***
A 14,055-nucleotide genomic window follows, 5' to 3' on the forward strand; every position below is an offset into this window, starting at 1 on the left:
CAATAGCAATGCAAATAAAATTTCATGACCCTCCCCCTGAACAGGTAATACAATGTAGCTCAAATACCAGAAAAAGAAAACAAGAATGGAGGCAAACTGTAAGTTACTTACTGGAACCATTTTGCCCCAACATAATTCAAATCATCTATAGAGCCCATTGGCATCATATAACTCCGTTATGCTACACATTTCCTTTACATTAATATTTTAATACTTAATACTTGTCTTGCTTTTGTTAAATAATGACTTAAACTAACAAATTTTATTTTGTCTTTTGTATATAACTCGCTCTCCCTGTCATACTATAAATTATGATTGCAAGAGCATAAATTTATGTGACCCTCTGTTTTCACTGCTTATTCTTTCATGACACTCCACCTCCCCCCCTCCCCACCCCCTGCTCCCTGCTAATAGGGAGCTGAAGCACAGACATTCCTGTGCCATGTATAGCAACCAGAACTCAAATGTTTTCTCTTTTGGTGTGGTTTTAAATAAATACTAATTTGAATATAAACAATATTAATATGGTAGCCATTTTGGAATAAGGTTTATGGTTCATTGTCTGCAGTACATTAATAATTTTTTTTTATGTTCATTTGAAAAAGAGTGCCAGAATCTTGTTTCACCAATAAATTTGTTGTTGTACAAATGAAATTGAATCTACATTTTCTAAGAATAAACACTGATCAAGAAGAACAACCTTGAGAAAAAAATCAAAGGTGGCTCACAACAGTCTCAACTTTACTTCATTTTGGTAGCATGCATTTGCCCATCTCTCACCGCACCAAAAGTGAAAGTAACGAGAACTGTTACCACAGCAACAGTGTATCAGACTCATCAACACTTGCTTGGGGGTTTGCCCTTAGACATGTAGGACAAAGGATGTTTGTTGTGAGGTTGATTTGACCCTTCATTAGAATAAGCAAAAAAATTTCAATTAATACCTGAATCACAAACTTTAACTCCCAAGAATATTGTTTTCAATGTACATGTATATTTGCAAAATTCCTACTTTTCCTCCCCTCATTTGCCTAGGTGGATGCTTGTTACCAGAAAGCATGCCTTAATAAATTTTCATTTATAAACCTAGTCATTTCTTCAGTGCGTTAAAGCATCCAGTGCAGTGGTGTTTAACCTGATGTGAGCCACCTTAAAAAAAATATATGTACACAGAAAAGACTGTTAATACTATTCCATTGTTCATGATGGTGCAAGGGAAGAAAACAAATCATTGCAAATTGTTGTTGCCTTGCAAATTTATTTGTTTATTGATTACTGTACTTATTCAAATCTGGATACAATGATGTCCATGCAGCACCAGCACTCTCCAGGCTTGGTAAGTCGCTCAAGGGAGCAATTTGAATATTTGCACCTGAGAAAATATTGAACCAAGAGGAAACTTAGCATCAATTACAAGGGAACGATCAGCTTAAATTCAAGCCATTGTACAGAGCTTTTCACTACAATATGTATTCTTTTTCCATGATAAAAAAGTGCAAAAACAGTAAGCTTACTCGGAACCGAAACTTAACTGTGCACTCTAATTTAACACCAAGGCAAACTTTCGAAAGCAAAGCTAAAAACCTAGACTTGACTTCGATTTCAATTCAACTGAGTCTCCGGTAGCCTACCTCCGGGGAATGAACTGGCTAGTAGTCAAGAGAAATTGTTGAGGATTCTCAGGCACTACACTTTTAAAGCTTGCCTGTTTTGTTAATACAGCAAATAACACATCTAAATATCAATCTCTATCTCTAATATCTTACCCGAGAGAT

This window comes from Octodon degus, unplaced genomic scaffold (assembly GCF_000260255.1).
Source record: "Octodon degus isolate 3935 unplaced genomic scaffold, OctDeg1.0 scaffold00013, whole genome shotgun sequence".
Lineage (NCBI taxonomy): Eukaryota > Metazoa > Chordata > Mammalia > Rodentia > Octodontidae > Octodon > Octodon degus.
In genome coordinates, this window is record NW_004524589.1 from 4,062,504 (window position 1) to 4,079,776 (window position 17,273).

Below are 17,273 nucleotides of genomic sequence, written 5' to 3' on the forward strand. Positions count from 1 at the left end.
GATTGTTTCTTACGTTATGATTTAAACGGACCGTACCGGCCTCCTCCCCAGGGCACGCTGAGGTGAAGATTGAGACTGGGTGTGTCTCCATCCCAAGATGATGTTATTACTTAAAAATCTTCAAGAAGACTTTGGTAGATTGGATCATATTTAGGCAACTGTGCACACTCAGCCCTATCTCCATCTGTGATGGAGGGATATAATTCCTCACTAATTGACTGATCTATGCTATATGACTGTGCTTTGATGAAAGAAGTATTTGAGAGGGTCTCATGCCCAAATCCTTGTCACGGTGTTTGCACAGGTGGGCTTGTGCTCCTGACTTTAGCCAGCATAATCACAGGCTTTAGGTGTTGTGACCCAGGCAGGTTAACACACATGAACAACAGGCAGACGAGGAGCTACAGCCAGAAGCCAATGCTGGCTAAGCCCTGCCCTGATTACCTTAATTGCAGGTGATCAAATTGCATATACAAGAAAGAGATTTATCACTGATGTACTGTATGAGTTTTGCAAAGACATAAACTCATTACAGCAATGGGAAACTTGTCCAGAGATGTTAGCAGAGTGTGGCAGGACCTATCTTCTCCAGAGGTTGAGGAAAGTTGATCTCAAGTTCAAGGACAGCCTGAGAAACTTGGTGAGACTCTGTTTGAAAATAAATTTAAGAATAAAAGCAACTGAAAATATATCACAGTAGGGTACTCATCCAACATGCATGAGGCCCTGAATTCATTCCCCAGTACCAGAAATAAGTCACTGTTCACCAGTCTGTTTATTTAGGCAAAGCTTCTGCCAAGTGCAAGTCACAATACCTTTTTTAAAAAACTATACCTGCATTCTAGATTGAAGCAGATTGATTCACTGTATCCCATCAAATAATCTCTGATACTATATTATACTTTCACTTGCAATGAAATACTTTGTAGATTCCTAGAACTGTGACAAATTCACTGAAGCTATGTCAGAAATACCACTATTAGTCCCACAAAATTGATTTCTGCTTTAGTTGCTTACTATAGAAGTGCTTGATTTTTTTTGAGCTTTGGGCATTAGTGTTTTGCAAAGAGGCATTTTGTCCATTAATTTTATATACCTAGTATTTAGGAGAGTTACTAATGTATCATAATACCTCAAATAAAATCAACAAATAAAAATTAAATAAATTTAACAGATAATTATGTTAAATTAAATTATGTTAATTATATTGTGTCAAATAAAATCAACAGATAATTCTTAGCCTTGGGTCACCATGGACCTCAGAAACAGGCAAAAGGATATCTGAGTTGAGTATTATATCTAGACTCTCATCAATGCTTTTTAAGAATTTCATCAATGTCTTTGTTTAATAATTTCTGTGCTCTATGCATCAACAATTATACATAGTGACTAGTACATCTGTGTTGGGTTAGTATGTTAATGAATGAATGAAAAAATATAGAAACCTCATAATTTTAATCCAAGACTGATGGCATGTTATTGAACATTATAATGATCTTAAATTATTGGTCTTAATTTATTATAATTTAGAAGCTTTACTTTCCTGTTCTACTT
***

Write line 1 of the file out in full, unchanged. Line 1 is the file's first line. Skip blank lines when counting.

A 14,055-nucleotide genomic window follows, 5' to 3' on the forward strand; every position below is an offset into this window, starting at 1 on the left: